The Chakrabarti Inquiry was at best a non-event. At worst it was a shallow attempt to spare Labour’s blushes. The writer Jamie Palmer offered an essential critique of the report and lays out exactly why it’s such a shamefully inadequate document. The report has done none of the heavy lifting in explaining why Labour has a problem and why somebody like Jackie Walker behaves as she does or how such a person gets to the heart of Labour power.
People are not understanding antisemitism, sometimes seemingly willfully. This renders the problem very difficult to grasp. People, including Jackie Walker, still seem to believe that an antisemitic trope expressed about ‘Zionists’ is not antisemitism but merely a righteous act of support for the Palestinians. Worse than that, people, including Jackie Walker, believe that complaints about antisemitism are attempts to silence debate. The Livingstone Formulation makes the victims doubly traduced as not only do they have to bear the antisemitism but a complaint about it casts them as duplicitous and malign.
But Owen Jones does understand antisemitism. His performance on David Aaronovitch’s Briefing Room demonstrates a fairly acute sense of what antisemitism is and how it manifests. This makes his behaviour over Jackie Walker that much more worthy of condemnation.
Jackie Walker was suspended from Labour and then readmitted in May this year following the exposure of this exchange on Facebook:
In it she repeats the antisemitic trope that Jews ‘were the chief financiers of the slave trade’. It is possible to be bogged down in the facts surrounding this favoured claim of David Duke and Louis Farrakhan, but it’s neatly dealt with in this recent letter to the Guardian. However, as significant as that claim is the context in which it was made. Upon being confronted with the word ‘Holocaust’ Walker’s immediate reaction is ‘oh yes – and I hope you feel the same towards the African holocaust?’. To people concerned with antisemitism this is a familiar sight, it’s the antisemite’s version of ‘All Lives Matter’.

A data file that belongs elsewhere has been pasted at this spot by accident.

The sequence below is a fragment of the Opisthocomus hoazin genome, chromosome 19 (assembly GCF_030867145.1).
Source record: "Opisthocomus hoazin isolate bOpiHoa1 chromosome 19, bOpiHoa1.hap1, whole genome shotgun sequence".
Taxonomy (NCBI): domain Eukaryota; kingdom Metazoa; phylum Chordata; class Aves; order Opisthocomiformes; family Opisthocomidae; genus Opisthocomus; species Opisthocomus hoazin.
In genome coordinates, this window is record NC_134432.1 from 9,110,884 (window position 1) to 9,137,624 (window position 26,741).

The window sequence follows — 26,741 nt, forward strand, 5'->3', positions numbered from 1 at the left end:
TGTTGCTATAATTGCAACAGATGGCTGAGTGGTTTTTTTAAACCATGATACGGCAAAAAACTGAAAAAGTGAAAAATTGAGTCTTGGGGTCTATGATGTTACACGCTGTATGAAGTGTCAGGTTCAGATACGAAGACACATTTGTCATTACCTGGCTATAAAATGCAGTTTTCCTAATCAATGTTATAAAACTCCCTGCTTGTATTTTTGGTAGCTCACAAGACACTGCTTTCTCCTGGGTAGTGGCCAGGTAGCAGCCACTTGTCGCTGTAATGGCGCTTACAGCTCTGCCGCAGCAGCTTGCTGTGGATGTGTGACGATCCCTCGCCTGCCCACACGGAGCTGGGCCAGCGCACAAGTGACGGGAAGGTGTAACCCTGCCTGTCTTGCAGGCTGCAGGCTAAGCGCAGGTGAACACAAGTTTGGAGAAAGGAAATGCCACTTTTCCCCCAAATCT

This reflexive reaction is a form of Holocaust minimisation, it’s an attempt to rob the Jews of that part of their memory and identity as the victims of humanity’s worst crime. If not motivated by simple hatred it is politically motivated as it serves to isolate Israel and deny the Jewish state a facet of its founding narrative. This is compounded by the gobbledygook she ends with, an attempt to relativise away the sympathy that Jews might warrant from the Shoah. Her comment then was more than just the repetition of a falsehood, it was a transparent display of antisemitism.
Owen Jones reacted with the following Facebook post:
He also said the following on Twitter:
His repeated invocation of Walker’s Jewish partner and her own Jewish ancestry is a fine case of ‘Jew-Washing‘ and Jones uses it to support his argument that the idea she is antisemitic is ‘just beyond ludicrous’. Of most concern in Jones’ responses is his statement, “my understanding was she was talking about her own ancestors’. This is the argument that her partner put forward in a personal statement.